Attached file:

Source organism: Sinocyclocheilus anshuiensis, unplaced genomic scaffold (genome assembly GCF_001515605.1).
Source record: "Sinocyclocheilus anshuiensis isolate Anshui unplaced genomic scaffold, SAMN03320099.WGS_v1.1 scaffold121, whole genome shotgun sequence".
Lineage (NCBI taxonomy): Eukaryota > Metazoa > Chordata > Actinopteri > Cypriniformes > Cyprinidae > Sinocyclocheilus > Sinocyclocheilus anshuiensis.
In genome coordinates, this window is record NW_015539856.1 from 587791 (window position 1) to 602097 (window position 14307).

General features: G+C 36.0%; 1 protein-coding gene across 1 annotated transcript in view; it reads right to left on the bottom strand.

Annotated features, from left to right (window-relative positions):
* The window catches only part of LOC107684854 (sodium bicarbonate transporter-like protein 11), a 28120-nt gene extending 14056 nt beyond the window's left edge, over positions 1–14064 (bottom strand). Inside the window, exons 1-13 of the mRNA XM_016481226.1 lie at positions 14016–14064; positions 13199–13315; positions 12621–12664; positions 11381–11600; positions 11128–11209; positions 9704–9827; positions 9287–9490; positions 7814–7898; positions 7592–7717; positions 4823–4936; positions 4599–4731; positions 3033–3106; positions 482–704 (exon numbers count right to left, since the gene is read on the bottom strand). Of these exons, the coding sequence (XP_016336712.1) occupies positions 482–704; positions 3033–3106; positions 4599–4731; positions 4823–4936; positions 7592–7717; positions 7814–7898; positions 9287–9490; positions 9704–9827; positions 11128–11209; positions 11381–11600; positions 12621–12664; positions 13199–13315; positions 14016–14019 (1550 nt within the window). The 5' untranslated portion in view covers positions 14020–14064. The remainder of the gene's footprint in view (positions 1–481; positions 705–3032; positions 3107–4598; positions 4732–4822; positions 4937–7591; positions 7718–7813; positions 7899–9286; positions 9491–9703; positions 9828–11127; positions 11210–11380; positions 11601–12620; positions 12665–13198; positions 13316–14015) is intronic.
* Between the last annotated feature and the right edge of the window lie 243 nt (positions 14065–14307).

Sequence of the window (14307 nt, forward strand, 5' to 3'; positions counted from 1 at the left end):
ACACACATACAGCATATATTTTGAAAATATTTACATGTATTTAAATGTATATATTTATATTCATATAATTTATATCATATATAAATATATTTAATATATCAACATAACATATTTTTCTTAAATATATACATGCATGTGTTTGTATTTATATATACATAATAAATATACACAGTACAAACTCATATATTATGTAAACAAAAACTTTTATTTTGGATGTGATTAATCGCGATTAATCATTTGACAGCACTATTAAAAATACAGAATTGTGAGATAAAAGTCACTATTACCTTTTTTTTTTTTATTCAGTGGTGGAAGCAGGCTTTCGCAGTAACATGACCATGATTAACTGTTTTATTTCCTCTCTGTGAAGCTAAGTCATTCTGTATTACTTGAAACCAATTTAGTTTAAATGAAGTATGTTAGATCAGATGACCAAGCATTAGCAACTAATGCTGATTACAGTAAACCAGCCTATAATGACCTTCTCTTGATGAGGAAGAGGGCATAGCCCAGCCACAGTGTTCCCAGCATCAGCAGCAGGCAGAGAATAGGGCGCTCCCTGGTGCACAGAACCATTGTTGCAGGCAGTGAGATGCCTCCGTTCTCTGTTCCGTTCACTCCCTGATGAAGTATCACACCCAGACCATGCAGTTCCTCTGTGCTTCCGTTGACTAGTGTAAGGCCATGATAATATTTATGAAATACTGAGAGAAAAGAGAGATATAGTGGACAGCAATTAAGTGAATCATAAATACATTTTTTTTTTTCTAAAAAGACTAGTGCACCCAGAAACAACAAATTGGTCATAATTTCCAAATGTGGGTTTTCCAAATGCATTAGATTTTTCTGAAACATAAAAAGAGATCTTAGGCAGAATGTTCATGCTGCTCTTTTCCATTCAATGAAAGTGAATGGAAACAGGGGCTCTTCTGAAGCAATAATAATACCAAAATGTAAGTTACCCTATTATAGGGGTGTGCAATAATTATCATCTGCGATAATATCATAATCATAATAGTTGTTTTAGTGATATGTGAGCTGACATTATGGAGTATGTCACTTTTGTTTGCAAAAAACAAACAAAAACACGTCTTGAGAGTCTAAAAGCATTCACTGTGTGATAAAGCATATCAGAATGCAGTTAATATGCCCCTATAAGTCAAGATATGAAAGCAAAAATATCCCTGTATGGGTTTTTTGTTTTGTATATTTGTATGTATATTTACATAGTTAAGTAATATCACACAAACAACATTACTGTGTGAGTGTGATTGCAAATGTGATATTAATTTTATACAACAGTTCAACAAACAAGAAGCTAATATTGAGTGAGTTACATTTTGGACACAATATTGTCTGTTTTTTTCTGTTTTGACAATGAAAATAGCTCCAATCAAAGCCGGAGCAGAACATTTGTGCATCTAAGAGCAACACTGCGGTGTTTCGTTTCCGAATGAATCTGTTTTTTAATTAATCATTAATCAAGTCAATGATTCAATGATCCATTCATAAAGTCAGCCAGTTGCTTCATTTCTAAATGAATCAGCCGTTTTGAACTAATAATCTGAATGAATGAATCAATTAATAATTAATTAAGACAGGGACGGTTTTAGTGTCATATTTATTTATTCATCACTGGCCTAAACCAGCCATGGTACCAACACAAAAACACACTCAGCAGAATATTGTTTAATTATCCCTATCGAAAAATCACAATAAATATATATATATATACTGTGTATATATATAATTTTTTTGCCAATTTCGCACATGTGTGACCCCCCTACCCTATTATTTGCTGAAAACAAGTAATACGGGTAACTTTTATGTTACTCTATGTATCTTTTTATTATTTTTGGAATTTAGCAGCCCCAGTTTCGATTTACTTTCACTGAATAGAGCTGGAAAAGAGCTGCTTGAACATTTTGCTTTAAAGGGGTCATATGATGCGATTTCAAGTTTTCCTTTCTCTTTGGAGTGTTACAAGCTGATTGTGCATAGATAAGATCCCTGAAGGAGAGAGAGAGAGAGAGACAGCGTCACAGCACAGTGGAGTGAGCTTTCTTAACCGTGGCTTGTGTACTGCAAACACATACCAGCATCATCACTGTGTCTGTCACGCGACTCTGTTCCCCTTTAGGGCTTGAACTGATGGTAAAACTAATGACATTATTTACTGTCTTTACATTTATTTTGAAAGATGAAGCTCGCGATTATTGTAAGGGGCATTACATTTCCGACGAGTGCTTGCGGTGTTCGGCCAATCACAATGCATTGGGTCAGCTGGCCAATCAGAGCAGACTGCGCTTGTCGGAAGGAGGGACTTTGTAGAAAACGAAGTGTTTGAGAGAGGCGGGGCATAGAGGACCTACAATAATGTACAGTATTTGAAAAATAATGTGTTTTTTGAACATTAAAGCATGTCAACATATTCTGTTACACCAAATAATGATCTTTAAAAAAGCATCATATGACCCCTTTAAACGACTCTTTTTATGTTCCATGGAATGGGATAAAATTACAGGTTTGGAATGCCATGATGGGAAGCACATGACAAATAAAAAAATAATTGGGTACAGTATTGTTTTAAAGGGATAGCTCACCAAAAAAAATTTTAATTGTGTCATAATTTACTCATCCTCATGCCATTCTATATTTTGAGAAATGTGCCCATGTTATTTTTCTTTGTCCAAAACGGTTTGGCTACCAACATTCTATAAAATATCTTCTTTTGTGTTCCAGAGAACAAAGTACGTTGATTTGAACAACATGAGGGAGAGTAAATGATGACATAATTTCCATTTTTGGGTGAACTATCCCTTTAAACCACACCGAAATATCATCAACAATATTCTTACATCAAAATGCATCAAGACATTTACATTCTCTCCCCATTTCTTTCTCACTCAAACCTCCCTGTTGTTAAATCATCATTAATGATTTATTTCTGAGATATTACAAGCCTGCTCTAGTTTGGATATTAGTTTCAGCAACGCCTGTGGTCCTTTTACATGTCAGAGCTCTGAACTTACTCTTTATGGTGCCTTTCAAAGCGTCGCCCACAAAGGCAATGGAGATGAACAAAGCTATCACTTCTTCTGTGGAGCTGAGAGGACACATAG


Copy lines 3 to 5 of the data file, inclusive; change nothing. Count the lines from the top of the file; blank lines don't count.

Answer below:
Lineage (NCBI taxonomy): Eukaryota > Metazoa > Chordata > Actinopteri > Cypriniformes > Cyprinidae > Sinocyclocheilus > Sinocyclocheilus anshuiensis.
In genome coordinates, this window is record NW_015539856.1 from 587791 (window position 1) to 602097 (window position 14307).

General features: G+C 36.0%; 1 protein-coding gene across 1 annotated transcript in view; it reads right to left on the bottom strand.